Children are natural born helpers, but their eagerness to help dwindles as they get older. Teaching charity is a great way to nurture their natural tendency to help and to foster a strong, lasting sense of caring in children.

When it comes to teaching children to be charitable, role-modeling isn’t enough. Having focused, intentional discussions with children about charity increases the likelihood that they will give, according to a study by the United Nations Foundation and the Women's Philanthropy Institute at IUPUI.

The study suggests using “open dialogue, thoughtful conversations and age-appropriate explanations” to encourage children to give. Ensure the discussions are “others-centered” - focused on how their giving benefits those who are being helped - in order to emphasize the significance of charitable giving.

Benefits of Teaching Children to Give

Why is it important to teach children to give? Charity builds empathy, which is a critical social and emotional skill. Additionally, children who regularly lend a hand do better in school, are healthier, and are less likely to try drugs, according to a study conducted by the Corporation for National and Community Service.

Research also shows that helping others gives children a feeling of empowerment, which in turn builds their confidence and self-worth. And, the earlier they start charitable work the better, as early experiences lead to increased benefits and a long-term commitment to helping others.

7 Tips for Teaching About Charity

Charity starts at home, as the adage goes, but educators can help instill a strong charitable spirit in their students. Consider the following tips for teaching students about charity:

● Emphasize the importance of charitable giving. As mentioned earlier, focus on how students’ giving positively impacts those on the receiving end. This helps to foster a healthy sense of compassion and responsibility for others.

● Help students understand that charity is more than just giving money. Many people donate time or items in lieu of money. It’s important to note that everyone can give, regardless of their income.

● Incorporate charitable giving into the curriculum. Use a variety of learning activities and materials to teach students about charity. This Charity Enrichment Kit includes books and interactive lessons that incorporate language arts, math and creative arts. Learning to Give is another great resource with 1,700 lessons to inspire K-12 students to make a difference.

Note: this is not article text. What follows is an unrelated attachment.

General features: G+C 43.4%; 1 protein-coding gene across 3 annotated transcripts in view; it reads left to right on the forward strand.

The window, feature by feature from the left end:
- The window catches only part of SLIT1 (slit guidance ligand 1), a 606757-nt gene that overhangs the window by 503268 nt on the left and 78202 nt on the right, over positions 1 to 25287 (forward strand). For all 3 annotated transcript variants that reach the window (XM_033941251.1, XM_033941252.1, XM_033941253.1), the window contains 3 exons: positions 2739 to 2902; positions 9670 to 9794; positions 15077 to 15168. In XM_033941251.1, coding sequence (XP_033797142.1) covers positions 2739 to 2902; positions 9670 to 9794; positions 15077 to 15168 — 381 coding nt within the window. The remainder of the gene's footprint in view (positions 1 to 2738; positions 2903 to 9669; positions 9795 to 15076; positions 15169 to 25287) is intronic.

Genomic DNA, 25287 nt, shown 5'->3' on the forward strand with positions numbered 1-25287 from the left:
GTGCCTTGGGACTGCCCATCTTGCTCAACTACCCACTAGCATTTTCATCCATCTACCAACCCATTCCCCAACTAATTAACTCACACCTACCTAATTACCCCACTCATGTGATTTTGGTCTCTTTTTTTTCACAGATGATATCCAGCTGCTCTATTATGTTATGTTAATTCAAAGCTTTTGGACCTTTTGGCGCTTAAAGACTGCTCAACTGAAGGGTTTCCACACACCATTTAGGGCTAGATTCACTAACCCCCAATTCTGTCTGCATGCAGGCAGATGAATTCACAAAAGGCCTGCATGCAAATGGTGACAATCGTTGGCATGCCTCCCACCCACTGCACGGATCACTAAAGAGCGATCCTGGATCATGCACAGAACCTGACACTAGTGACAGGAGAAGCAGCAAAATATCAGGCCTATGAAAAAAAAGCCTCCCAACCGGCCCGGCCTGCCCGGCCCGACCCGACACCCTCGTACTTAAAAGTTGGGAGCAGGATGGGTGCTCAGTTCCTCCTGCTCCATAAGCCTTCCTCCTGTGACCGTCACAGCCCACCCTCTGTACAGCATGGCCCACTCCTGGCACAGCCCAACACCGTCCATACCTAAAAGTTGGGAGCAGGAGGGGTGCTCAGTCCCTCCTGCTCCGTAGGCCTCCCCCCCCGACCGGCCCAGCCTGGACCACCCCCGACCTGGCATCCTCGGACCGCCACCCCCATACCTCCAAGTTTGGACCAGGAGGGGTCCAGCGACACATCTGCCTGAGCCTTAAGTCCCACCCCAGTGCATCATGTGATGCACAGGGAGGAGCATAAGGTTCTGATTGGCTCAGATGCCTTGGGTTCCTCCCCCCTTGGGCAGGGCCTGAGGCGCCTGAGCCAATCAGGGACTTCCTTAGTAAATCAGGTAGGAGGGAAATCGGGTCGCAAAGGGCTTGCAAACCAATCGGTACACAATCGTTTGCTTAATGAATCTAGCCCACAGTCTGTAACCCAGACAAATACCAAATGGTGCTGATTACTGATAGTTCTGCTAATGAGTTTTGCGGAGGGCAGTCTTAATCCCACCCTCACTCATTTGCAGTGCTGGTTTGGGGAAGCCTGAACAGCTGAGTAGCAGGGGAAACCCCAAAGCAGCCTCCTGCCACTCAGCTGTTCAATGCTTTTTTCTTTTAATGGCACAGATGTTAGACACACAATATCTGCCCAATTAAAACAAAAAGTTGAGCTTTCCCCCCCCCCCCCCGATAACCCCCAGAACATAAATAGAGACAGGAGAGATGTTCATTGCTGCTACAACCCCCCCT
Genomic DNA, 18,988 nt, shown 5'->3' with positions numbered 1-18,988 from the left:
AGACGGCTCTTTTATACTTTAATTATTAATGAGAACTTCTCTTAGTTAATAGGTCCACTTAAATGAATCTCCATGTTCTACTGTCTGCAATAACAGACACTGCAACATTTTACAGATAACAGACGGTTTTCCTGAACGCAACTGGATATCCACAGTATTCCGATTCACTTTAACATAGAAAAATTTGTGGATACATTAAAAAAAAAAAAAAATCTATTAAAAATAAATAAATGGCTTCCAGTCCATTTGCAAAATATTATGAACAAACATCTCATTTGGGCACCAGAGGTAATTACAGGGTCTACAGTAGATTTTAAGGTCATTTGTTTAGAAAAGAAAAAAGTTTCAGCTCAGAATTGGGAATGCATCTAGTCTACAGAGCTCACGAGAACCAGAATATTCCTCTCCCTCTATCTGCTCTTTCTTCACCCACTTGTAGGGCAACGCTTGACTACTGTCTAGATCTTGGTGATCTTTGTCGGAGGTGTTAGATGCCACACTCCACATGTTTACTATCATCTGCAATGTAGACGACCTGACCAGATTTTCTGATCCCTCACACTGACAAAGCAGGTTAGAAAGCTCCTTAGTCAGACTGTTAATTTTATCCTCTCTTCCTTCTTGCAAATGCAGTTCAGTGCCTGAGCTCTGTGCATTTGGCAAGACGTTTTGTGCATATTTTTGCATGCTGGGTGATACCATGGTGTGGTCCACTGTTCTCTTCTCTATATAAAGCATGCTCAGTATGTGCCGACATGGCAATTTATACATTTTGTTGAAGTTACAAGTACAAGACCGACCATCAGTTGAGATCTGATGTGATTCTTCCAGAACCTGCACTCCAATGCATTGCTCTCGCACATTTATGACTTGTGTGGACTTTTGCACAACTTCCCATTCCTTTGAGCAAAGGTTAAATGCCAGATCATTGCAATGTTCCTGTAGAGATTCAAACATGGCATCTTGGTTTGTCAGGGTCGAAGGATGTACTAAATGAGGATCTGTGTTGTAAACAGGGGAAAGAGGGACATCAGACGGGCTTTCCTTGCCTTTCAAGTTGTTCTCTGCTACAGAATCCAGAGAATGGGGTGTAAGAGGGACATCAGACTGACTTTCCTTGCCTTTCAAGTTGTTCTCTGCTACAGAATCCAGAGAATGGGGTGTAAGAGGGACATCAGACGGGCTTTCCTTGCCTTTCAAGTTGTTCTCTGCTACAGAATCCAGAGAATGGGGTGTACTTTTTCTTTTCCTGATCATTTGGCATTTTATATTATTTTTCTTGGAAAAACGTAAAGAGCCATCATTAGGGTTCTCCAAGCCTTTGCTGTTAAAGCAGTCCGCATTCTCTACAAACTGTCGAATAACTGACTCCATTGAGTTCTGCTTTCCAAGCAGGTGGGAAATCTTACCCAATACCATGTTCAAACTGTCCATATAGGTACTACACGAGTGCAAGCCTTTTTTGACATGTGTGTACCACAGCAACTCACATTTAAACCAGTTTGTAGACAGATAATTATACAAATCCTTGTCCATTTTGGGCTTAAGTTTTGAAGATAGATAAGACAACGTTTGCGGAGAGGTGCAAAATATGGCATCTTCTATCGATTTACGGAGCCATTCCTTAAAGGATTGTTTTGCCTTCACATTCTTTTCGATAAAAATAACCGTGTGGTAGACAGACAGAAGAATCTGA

● Give students ownership over their charitable actions. When choosing a charity to donate to, consider students’ passions and values. In addition, arrange it so that students give out of their own resources, and not their parents’, over which they have control. Donating their toys or a fraction of their allowance makes students active participants in their charitable actions.

● Find opportunities that align with students’ skills and abilities. If volunteering time, identify opportunities that allow students to be hands-on based on their abilities and restrictions. This helps to make the experience more meaningful for students and more impactful for those who are being helped.

● Cultivate kindness in the learning environment. Praise students when they show generosity and empathy to others, like lending a classmate a pencil or sharing words of encouragement.

● Allow time to reflect after giving. Reflection is an opportunity to initiate conversations about charity. Teach students to think about why they are charitable and what it means to them. Discuss how charity impacts those who are helped and how it makes them feel to donate their time, money or other resources. This may also be a good time to share examples of charitable “heroes,” like Mother Teresa and Mahatma Gandhi.

Being charitable not only benefits those in need, but it also offers a range of physical, mental and emotional benefits for the giver. Charitable giving boosts students’ confidence, health and happiness. Use the tips above to help transform your students into caring, charitable citizens.